Borges is 62, and he has spent his entire life in his impoverished, rural home province of Permanbuco in northeastern Brazil. As a boy and young man he was a laborer-farmworker, brickmaker and factory hand, but in his 20s he became enamored of a form of poetic folk narrative known as folheto or corder. These small, cheaply produced booklets of verse have been an immensely popular source for news, religious instruction, folk legends and fabulous knowledge of all kinds since the last century. It is by way of this tradition that Borges came to printmaking.
Literatura de corder (literature on a string) is so-called because the pamphlets are displayed at fairs hanging from a string. Like the lurid dime novels of the 1940s and '50s in the United States, the covers bear graphic, exaggerated depictions of the contents. In the mid.1960s, Borges set up a press to publish his own poetry and the works of his friends, making illustrations For the covers himself, and his little enterprise became hugely successful.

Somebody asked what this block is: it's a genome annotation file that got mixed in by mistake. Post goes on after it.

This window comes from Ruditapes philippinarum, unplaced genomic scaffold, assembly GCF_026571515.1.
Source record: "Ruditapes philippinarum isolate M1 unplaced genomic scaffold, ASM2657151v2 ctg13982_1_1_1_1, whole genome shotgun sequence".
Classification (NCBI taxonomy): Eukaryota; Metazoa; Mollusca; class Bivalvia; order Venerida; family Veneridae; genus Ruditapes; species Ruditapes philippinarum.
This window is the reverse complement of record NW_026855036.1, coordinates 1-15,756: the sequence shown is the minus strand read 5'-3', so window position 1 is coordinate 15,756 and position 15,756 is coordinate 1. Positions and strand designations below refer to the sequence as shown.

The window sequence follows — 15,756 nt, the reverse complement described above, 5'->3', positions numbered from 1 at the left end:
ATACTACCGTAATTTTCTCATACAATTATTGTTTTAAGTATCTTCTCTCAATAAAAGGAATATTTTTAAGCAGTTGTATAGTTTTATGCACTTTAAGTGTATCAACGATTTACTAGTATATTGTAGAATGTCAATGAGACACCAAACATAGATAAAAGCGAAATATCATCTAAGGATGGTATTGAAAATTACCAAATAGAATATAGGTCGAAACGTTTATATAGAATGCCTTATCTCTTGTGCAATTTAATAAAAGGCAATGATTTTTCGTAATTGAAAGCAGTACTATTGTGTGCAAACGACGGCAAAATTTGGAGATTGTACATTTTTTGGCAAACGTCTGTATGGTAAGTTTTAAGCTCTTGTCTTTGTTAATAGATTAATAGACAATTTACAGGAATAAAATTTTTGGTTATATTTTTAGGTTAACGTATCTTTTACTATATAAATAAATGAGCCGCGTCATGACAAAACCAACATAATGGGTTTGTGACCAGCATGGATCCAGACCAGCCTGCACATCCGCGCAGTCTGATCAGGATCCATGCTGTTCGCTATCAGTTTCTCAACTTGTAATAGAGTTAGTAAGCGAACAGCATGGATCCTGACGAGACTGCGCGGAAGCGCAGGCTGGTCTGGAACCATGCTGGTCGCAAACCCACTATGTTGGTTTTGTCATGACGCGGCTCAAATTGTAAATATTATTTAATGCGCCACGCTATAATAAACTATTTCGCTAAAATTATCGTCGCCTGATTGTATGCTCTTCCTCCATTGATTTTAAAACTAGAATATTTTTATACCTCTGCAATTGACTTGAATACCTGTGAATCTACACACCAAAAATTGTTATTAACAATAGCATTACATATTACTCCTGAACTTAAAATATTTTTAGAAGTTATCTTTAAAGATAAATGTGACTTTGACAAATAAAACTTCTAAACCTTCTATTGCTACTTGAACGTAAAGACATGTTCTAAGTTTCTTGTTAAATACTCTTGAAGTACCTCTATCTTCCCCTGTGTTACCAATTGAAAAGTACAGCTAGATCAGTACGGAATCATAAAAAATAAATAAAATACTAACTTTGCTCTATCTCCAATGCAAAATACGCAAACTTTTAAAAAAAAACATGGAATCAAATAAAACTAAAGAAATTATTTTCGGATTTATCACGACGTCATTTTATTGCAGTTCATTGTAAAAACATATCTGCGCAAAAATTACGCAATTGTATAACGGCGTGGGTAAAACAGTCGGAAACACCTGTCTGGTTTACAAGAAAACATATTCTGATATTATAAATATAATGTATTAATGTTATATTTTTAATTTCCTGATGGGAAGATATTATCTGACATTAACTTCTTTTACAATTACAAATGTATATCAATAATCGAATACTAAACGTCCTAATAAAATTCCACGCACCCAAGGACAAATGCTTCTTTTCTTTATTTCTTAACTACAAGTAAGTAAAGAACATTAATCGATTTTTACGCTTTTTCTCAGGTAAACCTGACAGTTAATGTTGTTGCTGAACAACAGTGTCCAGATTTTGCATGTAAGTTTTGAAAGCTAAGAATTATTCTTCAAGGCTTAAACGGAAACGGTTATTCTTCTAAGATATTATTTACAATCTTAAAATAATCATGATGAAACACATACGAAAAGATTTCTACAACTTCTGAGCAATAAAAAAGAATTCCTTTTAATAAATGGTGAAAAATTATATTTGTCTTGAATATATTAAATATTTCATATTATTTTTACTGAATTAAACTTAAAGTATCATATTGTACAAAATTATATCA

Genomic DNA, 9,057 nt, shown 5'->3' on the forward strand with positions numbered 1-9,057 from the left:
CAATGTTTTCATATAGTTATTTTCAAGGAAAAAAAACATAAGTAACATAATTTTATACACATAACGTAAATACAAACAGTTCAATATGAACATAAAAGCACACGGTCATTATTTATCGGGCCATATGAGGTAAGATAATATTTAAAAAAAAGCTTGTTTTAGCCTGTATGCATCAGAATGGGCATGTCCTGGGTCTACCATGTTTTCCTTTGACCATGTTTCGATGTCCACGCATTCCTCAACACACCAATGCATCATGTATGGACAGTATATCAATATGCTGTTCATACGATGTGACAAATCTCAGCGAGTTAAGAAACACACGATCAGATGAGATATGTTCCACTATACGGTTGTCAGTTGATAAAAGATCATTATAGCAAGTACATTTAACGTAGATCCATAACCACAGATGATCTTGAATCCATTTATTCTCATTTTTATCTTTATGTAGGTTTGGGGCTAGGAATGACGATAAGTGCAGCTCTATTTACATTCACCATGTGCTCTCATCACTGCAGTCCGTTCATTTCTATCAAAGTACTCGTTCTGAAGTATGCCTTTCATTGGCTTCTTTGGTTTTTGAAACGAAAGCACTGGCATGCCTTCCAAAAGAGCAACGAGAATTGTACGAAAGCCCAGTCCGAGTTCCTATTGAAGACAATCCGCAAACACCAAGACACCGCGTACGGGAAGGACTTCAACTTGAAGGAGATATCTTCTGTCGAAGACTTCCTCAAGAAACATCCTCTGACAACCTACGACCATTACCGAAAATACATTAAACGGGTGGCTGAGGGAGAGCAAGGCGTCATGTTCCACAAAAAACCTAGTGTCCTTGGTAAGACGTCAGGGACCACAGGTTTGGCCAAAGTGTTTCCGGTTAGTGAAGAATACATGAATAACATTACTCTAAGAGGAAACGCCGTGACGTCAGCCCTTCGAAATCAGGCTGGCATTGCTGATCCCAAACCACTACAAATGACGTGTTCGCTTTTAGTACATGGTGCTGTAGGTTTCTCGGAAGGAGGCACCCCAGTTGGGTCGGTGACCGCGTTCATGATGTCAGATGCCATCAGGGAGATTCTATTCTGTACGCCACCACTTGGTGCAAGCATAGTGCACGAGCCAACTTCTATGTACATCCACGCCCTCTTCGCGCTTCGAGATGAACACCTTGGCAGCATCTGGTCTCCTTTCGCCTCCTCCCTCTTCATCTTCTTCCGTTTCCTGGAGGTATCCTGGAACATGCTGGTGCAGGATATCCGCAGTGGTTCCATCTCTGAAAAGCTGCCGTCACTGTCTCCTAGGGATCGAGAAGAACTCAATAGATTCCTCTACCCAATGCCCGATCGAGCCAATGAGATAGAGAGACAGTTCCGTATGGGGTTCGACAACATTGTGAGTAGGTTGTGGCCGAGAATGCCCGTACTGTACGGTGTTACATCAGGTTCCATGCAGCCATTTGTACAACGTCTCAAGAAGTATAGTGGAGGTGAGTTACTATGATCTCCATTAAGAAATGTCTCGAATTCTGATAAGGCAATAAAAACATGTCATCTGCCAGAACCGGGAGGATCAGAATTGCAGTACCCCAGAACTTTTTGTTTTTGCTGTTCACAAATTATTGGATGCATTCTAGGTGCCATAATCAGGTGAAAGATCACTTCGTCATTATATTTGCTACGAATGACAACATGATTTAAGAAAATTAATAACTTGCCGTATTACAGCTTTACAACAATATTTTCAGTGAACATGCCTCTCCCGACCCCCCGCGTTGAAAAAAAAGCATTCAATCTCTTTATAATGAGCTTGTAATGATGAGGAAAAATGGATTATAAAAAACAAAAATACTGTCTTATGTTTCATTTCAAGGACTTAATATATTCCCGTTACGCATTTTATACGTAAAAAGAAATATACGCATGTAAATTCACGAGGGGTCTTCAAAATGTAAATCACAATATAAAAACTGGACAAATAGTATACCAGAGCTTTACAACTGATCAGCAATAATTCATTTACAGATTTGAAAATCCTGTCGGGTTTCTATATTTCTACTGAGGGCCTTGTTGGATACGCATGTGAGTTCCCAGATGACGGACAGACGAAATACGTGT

In the early 1970's his corder illustrations were noticed by prominent Brazilian visual artists, and Borges was hailed as one of the region's best engravers by an important cultural figure of the time, writer and playwright Ariano Saussano.
Borges' artistic range has expanded with the scope of his work. From tiny, simple one-color images to fit the 6-by-9 inch folheto covers, he now routinely makes bold woodcuts as large as 18-by-36 inches, sometimes of several colors. His themes still, center on the real and imaginary vicissitudes of ruraI poverty, but he larger format allows him the luxury of political commentary. Labels and other explanatory texts appear in the compositions, and he has undertaken far-flung projects such as posters and book illustrations.
His collaboration with Uruguayan Eduardo Galeano on the writer's recent book "Walking Words" has given the artist a wider international audience because of Galeano's stature.